Winter has arrived and with it a harsh, cold, light, dry, mobile, irregular, rough, moving, quick and changeable, albeit beautiful, environment. Ayurveda refers to this period as vata season. If you think about the seasons correlating to the stages of human life, winter, or vata season, would be the later stage, or the “wisdom years.” Like the winter weather outside, the human body becomes more brittle, dry, and less nimble with age. It’s important to adjust your daily routine and diet to accommodate these shifts, so your body and mind remain supple and balanced.

Here are some signs and symptoms that winter is creating a vata imbalance:

  • Cracking dry skin
  • Restlessness
  • Insomnia
  • Constipation
  • Aching joints
  • Excessive worry

Rather than bombarding you with diet and lifestyle tips to address these symptoms, let’s focus on ways you can tweak your diet so you can enjoy winter. You may recall that Ayurvedic philosophy states that like increases like, while opposites decrease.

Balance vata by avoiding cold, light, or dry foods.  Instead, favor warm, heavy and unctuous meals that have a little spice. Make sure you avoid foods like rice cakes, popcorn, cereal, crackers, raw carrot — anything with a crunch is most likely going to be vata aggravating.

To combat dryness introduce healthy oils into your diet. Increase your consumption of soaked nuts, avocados, olive oil, sesame oil and ghee. Oiling from the inside out will also serve to nourish those cranky joints and keep your bowels more regular.

Consuming grounding foods will create a feeling of stability. For a solid dose of grounding grub, seek out vegetables that grow deep below the earth’s surface. Root vegetables are phenomenal this time of year. Sweet potatoes, potatoes, beets, turnips, carrots, and parsnips are great choices.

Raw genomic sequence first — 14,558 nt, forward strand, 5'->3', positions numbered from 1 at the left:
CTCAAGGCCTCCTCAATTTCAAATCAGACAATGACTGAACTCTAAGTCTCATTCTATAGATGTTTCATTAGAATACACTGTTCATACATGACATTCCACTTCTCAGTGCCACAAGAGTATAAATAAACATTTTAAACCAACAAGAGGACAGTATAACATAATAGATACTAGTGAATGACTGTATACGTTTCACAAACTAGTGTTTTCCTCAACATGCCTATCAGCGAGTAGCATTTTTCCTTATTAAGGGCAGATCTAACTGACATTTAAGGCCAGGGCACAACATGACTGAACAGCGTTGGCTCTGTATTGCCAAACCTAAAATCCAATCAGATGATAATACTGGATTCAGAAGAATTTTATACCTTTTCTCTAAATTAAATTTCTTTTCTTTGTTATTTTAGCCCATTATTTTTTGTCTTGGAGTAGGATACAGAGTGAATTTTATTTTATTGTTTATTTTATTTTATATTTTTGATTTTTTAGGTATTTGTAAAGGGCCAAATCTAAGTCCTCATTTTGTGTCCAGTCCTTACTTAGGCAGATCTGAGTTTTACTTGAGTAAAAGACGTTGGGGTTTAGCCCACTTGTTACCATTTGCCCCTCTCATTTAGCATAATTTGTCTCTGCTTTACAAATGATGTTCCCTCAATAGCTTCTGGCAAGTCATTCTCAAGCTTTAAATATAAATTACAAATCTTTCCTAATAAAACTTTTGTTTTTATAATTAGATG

Boost the body’s temperature by eating warming foods, such as hearty soups and stews. Porridge is a great option for breakfast in the winter time. My personal favorite is stewed apples with cinnamon, cardamom, and ground ginger. To make this, simply chop up an apple and toss into a small pot with a splash of water.  Add a ¼ tsp of cinnamon and a pinch of cardamom and ginger and let this simmer covered until the apple has softened, being sure to check the water level periodically. Sometimes I add a few tablespoons of steel cut oatmeal and additional water to create a more substantial breakfast. Top that with a scoop of chunky almond butter and you are in for a treat.

Don’t forget to spice it up! Add warming spices such as ginger, black pepper, cinnamon, cumin, or turmeric to your favorite dishes.

Favor heavier foods that you would normally shun in the summer time, such as wheat, meat, dairy and sweeter tastes (preferably dates and raw honey rather than loads of cupcakes). This is the time to eat comfort foods so load up on the mac and cheese! Although it may seem counterintuitive, the digestive fire actually kicks up in the winter time and the body is better able to process these denser foods — in fact, we actually need them. Think about how squirrels store nutrient-dense nuts for the winter time. These little guys intuitively know that now is the time to add a touch of insulation — it’s a matter of survival. 

Dig in mindfully and navigate this season with grace and ease!

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Writer Lauren Sauer is a graduate from the Kripalu School of Ayurveda and a certified 500 hour Kripalu Ayurvedic Yoga Teacher. As an Ayurvedic Health Counselor, she is passionate about educating others to become their own health advocate, to live with the rhythms of nature and to simply slow down and breathe. She currently resides in the beautiful Berkshires as the intern with the Kripalu School of Ayurveda.

For educational purposes only. This information has not been evaluated by the Food and Drug Administration. This information is not intended to diagnose, treat, cure, or prevent any disease, or to sell any product.